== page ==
The history of American Social Dance goes back hundreds of years and as Head of Product of Dancetime Publications, someone passionate about history and dance, I am ecstatic to announce the new film our company is distributing! Where We Danced – The Story of American Social Dance, the first in its trilogy that chronicles the evolution of social dance in America. This first film tells the story of America’s dance through the lives of dancers who shaped the art form as well as the places they lived and danced.

Not only are the early beginnings of American social dance explored through accounting life on plantations and social and cultural interactions during slavery between West Africans and Western Europeans who influenced one another, the film explores how racism, social customs and politics of the time shaped and formed social dances throughout America’s history and their impact on them today.

2. The film deeply explores how racism and social customs influenced dance and movement, shaping it, forming and molding it.

Beginning at America’s first indigenous social dance, the Cakewalk, born out of a collision between West African and Western European cultures, viewers are brought on an historical journey as the film chronicles American social dance from then through to 1930s’ Harlem. This journey illustrates how these dances were shaped by society and how society shaped them. It illustrates how popular culture in America and around the world was influenced by dance, such as fashion and notions about sexualty giving the youth of the 20th century a voice to define itself from the rigidness of the Victorian Era. Further illustrated is how dance gave voice to African-Americans where for them, dance had always been a means of expression still present in their lives in Africa long before they set foot on Americas’ soils, but was now an outward force of expression executed by now free individuals and an expression curious to others and quite magnetic.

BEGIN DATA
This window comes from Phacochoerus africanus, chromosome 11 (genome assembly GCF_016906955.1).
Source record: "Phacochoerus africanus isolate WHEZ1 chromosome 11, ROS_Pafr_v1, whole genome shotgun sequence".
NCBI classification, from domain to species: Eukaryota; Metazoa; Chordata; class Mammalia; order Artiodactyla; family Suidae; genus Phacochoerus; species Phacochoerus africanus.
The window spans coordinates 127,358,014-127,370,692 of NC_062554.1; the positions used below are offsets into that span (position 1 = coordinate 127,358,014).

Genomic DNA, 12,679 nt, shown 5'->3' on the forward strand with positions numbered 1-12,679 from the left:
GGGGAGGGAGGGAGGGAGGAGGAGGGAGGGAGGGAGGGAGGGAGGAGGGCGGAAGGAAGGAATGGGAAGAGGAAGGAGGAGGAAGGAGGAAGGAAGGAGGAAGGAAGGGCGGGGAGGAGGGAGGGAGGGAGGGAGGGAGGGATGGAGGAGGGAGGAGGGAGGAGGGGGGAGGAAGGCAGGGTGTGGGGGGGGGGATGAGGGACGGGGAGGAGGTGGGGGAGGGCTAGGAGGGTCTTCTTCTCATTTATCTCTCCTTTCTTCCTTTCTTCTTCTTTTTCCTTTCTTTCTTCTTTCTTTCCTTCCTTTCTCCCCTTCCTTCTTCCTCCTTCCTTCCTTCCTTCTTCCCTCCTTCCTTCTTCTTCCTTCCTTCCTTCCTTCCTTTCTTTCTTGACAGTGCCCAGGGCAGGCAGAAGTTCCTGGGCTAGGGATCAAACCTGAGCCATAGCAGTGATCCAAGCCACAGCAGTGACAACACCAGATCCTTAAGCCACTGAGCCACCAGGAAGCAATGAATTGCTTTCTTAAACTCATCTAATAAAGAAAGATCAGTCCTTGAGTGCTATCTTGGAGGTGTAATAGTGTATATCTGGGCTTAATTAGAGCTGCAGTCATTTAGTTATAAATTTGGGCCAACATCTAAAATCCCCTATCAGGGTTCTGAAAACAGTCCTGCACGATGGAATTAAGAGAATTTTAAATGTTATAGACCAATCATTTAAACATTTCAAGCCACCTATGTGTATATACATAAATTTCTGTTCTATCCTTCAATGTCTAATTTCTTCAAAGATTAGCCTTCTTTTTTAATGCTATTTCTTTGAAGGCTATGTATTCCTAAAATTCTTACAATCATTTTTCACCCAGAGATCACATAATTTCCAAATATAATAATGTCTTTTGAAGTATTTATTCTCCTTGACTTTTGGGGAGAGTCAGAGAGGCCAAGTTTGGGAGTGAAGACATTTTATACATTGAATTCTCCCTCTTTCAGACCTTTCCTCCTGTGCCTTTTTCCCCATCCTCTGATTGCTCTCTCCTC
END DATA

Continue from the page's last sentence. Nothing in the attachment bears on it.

The film takes a very interesting look into the popularization of dances done first by Africans and then African Americans in America. Exploring how racism and public opinion of the negro and the formerly enslaved influenced mainstream perspectives – mostly white opinion – about African American vernacular dance, the transformation of steps and movement when adapted and presented by white dancers is illuminated. From the Castles – Vernon and Irene Castle and later Fred Astaire and Ginger Rogers, the transformation and evolution of movement is examined. As director of the film, Skillen shares in an interview on the work,